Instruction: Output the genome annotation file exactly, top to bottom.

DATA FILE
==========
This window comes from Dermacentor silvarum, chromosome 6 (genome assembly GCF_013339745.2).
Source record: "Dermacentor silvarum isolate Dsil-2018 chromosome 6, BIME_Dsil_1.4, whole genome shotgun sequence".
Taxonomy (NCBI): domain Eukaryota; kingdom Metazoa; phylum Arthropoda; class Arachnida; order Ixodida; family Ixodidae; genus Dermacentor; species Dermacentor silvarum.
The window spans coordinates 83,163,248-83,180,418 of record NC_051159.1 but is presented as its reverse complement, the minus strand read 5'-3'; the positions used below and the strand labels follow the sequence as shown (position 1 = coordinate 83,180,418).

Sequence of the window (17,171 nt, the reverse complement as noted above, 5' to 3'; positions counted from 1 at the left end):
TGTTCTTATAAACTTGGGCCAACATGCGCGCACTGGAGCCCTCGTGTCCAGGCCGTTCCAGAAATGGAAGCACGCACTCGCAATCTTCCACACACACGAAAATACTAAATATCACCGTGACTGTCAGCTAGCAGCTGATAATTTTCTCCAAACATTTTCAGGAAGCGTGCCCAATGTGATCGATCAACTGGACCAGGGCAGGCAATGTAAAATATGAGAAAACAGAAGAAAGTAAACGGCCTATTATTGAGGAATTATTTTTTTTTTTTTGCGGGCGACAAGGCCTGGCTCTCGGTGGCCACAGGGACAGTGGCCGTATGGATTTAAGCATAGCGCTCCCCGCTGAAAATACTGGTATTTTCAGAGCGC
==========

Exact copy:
This window comes from Dermacentor silvarum, chromosome 6 (genome assembly GCF_013339745.2).
Source record: "Dermacentor silvarum isolate Dsil-2018 chromosome 6, BIME_Dsil_1.4, whole genome shotgun sequence".
Taxonomy (NCBI): domain Eukaryota; kingdom Metazoa; phylum Arthropoda; class Arachnida; order Ixodida; family Ixodidae; genus Dermacentor; species Dermacentor silvarum.
The window spans coordinates 83,163,248-83,180,418 of record NC_051159.1 but is presented as its reverse complement, the minus strand read 5'-3'; the positions used below and the strand labels follow the sequence as shown (position 1 = coordinate 83,180,418).

Sequence of the window (17,171 nt, the reverse complement as noted above, 5' to 3'; positions counted from 1 at the left end):
TGTTCTTATAAACTTGGGCCAACATGCGCGCACTGGAGCCCTCGTGTCCAGGCCGTTCCAGAAATGGAAGCACGCACTCGCAATCTTCCACACACACGAAAATACTAAATATCACCGTGACTGTCAGCTAGCAGCTGATAATTTTCTCCAAACATTTTCAGGAAGCGTGCCCAATGTGATCGATCAACTGGACCAGGGCAGGCAATGTAAAATATGAGAAAACAGAAGAAAGTAAACGGCCTATTATTGAGGAATTATTTTTTTTTTTTTGCGGGCGACAAGGCCTGGCTCTCGGTGGCCACAGGGACAGTGGCCGTATGGATTTAAGCATAGCGCTCCCCGCTGAAAATACTGGTATTTTCAGAGCGC